Last Updated: Friday - 09/24/2010
Week of September 24, 2001
WCR Letters to the Editor
No end to demand for apologies
Re: “Pope should apologize to Ukrainians” (WCR, July 16).
I am writing in response to a letter written by Richard Eliuk who said that the pope should have apologized to Ukrainians for the offences committed against them in the Middle Ages by the rulers of Poland.
This is as absurd as the citizens of Warsaw demanding an apology from Russian Orthodox Patriarch Alexei for the construction of a massive Orthodox Church in the heart of the overwhelmingly Catholic city in the 1800s.
The building of this church was to symbolize the triumph of Orthodox Russia over Catholic Poland. Although this church was dismantled shortly after Poland regained independence in 1918, the resentment could remain, right?
Stating that Ukrainians were victimized by Poles throughout their history is only a half-truth. Failing to mention the atrocities committed by Kozaks allied with the Ottoman Empire against southern Poland (1600s) and later ones committed by Ukrainians against Poles in and around the city of Lwow (now Lviv) following the First World War and during the Second World War presents a distorted image of the relations between these peoples.
My objective, however, is not to point fingers, but rather to highlight the fact that every nation has its dark moments.
If each of these demanded an apology for every offence committed against it, there would never be peace.
And claiming that the pope has “forfeited his greatest chance ever to unite Christians” is indeed a false accusation. All great changes, as the re-unification of Christians would undoubtedly be, must begin at the grassroots and work their way to the top.
But these constant apologies required by certain individuals directly conflict with the truly Christian fundamental of forgiving and forgetting.
Why talking in church in sinful
Sometimes we are so focused on the love of God that we lose the sense of the awe of God and the reverence and respect for his presence and his house.
He is present in the tabernacle and we should never enter his presence in the Blessed Sacrament without genuflecting. We should also respect the house of prayer and those who are praying.
The following is an excerpt from EWTN’s web site and is a good point for us to ponder:
Assuming that what is being said is not itself sinful, it is morally neutral to talk. However, Catholic moral teaching tells us that “circumstances” change the moral character of actions.
Talking in Church when not demanded by necessity is at least venially sinful for the following reasons:
These are basic principles of Catholic moral theology and we need no other authority than that.
- It is the Lord’s House, which Jesus taught was “a house of prayer” (Mt 21:13) and thus should be used according to its purpose. This is a violation of justice against God, for whom we should have reverence.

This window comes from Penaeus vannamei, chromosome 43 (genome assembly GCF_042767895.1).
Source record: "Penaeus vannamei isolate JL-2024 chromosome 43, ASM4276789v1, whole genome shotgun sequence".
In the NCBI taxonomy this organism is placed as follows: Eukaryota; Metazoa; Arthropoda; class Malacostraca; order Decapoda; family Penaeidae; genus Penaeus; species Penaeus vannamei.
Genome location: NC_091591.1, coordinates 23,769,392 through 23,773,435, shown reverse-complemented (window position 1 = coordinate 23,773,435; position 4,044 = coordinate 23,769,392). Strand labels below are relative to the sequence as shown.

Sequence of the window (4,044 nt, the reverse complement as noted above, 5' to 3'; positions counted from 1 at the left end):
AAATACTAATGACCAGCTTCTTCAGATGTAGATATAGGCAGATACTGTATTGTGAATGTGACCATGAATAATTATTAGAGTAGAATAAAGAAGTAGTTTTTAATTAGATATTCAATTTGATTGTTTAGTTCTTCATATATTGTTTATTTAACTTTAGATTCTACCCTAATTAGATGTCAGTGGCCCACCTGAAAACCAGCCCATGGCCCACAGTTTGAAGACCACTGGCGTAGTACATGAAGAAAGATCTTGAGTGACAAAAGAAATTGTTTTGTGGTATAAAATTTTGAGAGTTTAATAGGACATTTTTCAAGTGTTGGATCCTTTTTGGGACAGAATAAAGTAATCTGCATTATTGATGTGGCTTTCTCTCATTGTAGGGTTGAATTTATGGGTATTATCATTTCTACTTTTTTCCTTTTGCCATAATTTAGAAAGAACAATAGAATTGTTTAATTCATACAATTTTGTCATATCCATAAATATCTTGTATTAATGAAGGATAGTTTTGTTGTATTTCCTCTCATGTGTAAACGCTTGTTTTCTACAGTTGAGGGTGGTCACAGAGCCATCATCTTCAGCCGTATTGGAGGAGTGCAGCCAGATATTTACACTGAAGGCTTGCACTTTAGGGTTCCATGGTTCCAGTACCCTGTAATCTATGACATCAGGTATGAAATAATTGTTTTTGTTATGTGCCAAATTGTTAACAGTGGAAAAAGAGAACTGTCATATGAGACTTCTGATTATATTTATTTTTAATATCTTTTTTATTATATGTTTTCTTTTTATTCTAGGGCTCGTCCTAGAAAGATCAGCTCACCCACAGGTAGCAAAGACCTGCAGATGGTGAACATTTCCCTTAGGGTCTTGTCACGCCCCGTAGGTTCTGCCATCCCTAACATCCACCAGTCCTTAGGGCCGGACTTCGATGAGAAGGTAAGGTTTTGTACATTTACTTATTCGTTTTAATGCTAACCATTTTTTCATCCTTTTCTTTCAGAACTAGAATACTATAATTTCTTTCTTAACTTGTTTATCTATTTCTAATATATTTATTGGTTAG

- It is a violation of justice against actual neighbours who are trying to pray. Again, necessity permits talking, just as it permits practising the music before Mass and so on.
However, most conversations are trivial and could go on elsewhere at another time. This makes them unnecessary.
The truth of this is shown by the strict guard for silence maintained in the chapels of the Roman basilicas where people are praying. Even in the areas where the tourists are viewing the architecture and art, talking above a whisper is not permitted.
This is an accurate reflection of the Catholic respect for the church and for others.
- Finally, it is a violation of charity, since as Christians we should go “out of ourselves” to look after others first. If a person crassly and knowingly disregarded others trying to pray, or worst of all did so with malice or contempt, it could even be a mortal sin against charity.
Much of EWTN already available on Internet
I would like to let the readers of the WCR that may be interested in EWTN know that they needn’t wait for the local cable companies to add access to the station.
For anyone with Internet access, EWTN provides one of the most exhaustive Catholic sites on the net, at www.EWTN.com.
The site provides over 4,400 archived audio programs, each from 30 to 60 minutes in length, a library of over 5,700 documents, a comprehensive Catholic image gallery, an on-line religious articles catalogue, EWTN TV Live streaming video, EWTN Radio, which includes Catholic World Today - a daily, 30-minute Catholic news broadcast — and Catholic Jukebox, a collection of both contemporary and traditional Catholic music.
The site is so extensive in fact, that it is impossible to itemize everything it offers here, and it has some of the most beautiful artwork I’ve seen on the web. It also offers its services in Spanish.